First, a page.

El Hacedor de Estrellas by Olaf Stapledon, , available at Book Depository with free delivery worldwide. Hacedor de Estrellas – Tapa Dura – by Olaf Stapledon, , available at Book Depository with free delivery worldwide. Title, Hacedor de estrellas. Author, Olaf Stapledon. Translated by, Gregorio Lemos. Edition, reprint. Publisher, Minotauro, ISBN,

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Apr 05, Stuart rated it it was amazing Shelves: Each page is also likely to contain some deep philosophical or spiritual idea. Each group, of course, assumes themselves to be in the best taste. Dec 13, Klaf rated it really liked it Shelves: Also, the author isn’t very science literate.

Olaf E is easily one of the most brilliant and imaginative writers to have ever decided to use hard-SF as a furious vehicle of massive speculative philosophy in sociology, biology, physics, and cosmology. I shall stop here for now 8th of January, This novel is just as valid and fun today as it must have been back in Peering, the hxcedor could see nothing sure, nothing in all human experience to be grasped as certain, except uncertainty itself; nothing but obscurity gendered by a thick haze of theories.

On the front cover, there’s a quote from Arthur C Clarke. Any student of Darwin should find immediate fault with mobile autotrophs.

Star Maker by Olaf Stapledon

He makes some assumptions, and sets in motion a train of events, but there’s no magic happy-ever-after. Two are things called magnetos in Troy, Kansas and Troy, Illinois. Email address subscribed successfully. But the closer he gets to utopia, the more he displays the things that expose socialism for what it is, at root, in ways that give us a glimpse of not just an outdated worldview, but one that led to massive death and destruction. One thing that surprised me is how specific some of the answers to these big questions get toward the end.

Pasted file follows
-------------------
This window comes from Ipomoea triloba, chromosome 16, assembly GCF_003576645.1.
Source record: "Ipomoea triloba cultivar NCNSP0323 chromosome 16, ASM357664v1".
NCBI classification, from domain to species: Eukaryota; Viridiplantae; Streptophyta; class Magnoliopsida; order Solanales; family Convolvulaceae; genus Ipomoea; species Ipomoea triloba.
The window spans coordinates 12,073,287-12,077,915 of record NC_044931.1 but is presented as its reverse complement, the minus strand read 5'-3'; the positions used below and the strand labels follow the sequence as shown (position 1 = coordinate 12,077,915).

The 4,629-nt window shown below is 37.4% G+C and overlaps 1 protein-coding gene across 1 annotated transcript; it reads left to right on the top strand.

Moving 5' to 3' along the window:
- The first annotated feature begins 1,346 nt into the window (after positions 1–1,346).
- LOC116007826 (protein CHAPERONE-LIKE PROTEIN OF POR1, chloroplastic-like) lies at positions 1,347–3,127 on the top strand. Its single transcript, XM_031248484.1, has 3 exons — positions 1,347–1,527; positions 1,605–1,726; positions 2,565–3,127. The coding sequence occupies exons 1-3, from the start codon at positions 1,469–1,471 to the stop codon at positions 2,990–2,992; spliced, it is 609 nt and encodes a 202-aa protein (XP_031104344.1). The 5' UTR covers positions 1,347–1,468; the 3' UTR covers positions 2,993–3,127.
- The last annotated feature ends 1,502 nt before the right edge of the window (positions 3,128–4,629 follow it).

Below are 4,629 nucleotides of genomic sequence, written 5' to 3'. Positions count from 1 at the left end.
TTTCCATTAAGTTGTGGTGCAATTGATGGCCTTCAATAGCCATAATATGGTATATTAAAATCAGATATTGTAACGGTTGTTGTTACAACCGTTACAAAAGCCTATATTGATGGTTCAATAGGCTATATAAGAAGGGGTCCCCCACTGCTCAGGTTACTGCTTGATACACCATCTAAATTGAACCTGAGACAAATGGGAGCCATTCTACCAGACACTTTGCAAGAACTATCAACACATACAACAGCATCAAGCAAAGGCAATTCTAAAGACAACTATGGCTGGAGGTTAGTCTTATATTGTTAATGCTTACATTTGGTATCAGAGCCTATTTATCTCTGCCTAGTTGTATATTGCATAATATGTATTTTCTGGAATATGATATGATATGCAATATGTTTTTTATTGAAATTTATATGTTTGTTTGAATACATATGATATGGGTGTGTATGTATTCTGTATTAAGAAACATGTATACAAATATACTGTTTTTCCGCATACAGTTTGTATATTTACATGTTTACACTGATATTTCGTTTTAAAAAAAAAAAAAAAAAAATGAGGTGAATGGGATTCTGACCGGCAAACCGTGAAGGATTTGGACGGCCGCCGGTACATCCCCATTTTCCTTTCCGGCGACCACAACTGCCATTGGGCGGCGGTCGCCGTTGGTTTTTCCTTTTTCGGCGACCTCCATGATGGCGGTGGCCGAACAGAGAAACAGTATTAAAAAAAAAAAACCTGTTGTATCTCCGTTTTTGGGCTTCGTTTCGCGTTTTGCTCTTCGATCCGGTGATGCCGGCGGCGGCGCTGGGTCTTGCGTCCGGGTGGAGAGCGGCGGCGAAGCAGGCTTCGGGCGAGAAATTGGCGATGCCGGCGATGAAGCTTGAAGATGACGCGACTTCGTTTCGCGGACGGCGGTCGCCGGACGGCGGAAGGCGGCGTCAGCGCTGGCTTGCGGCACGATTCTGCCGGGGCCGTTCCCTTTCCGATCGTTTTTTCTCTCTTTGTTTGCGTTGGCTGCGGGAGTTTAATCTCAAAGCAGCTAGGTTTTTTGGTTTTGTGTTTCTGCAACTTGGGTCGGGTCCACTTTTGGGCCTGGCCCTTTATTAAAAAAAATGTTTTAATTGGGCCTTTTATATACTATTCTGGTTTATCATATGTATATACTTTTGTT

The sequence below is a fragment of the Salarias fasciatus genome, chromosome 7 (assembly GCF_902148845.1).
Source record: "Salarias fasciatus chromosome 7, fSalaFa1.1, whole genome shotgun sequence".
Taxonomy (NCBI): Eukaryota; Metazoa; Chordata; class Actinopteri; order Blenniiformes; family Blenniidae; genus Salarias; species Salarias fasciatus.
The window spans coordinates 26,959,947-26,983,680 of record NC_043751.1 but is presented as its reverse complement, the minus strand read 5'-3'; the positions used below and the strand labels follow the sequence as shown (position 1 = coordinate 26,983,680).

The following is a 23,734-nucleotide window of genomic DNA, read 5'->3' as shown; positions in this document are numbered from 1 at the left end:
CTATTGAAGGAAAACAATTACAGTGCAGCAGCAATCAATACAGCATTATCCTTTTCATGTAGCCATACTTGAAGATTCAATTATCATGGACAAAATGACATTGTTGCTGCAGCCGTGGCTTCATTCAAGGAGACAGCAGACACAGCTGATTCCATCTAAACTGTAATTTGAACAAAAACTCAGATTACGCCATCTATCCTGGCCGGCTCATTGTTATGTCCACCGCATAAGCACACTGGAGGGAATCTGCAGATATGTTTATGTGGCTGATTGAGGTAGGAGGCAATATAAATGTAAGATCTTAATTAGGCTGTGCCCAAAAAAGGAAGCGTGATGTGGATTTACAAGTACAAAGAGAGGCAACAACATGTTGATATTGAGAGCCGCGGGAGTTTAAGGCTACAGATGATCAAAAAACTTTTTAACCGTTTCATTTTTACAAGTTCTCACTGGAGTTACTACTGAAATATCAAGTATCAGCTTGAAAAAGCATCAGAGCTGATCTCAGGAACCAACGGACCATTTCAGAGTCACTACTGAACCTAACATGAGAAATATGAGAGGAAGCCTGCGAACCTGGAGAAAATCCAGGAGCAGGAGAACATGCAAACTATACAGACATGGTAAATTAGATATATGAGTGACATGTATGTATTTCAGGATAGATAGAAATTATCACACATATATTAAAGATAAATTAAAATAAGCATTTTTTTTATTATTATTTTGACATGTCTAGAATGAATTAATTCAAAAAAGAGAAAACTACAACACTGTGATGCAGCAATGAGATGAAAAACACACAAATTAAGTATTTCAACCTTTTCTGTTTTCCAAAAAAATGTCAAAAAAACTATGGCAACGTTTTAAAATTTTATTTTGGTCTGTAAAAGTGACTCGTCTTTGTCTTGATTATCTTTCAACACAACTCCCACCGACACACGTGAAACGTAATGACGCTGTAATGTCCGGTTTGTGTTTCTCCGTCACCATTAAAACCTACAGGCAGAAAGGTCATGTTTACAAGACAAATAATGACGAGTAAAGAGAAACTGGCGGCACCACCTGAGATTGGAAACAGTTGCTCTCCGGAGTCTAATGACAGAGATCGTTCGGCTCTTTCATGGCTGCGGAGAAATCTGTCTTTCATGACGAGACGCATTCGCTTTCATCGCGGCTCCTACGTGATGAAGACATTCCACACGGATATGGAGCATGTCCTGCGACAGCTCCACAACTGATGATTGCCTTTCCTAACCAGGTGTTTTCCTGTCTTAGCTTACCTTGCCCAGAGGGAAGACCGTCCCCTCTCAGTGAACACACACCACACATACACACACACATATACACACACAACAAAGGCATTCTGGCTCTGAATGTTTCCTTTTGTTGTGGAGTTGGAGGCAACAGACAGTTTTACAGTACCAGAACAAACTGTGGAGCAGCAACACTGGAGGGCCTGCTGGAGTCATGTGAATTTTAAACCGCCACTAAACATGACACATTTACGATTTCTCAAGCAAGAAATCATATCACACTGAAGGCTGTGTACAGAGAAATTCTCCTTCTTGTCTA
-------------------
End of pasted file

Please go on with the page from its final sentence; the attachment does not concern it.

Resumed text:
If you like SF stories that project far, far into the distant future, then Star Maker will leave you breathless. This book nearly blew my head off so I can only imagine what readers felt when they first encountered it in More than that, it’s probably something that would be appreciated more NOW than way back then.

I feel you won’t at all be disappointed that it feels dated. Clarke inC.

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Staplsdon prose style, and especially remarkable for the fact it was written just as WWII was a gathering storm. But his evolutionary exobiology is terribly lacking. Jul 25, Ed rated it really liked it. Three more are a reddit and Wikipedia commenter who has taken it for their anonymous nickname. It’s so full of ideas you could write thirty different books based on the cosmos described here.

Hacedor de estrellas – Olaf Stapledon – Google Books

Most of them don’t. Based on the astronomical knowledge of the time, Stapledon paints a swe ‘Star Maker’ moved me.

Star Maker tackles philosophical themes such as the essence of life, of birth, decay ed death, and the relationship between creation and creator. He doesn’t seem to be up on his science. Here and there a turn of phrase is quaint and not commonly in contemporary use, but it also speaks to Stapledon’s beautiful and rich writing. Some analogy like that to Marxist industrial class relations is repeated throughout every level of the cosmos.


William Olaf Stapledon was a British philosopher and author of several influential works of science fiction. Despite it being basically a Star Maker must have been at least a little old-fashioned even when it was published in Other Eastern concepts explored include the nature of the Self, self-transcendence and the desire to reach a higher plane of existence.

View srapledon 6 comments. I think it might be one to launch myself at when there is nothing else to read in reach but I hav Have had to finally admit defeat on this one.

You won’t get a SF story with a dramatic arc and epic space battles, but what you’ll get is a rich, challenging philosophical treatise on the meaning of life, and how our own individual struggles connect us to the moral arc of the Universe. He traces the development of many kinds of life while seeking signs of a postulated creative force. I totally believed in it.

There is, however, a question. And even better, it even flies right into Manichean heresies!

It’s not a huge thing by any means, but there’s definitely a sense of a very masculine book and narrative. For a book that is touted as fabulously open-minded and far-out, I found it terribly myopic parochial?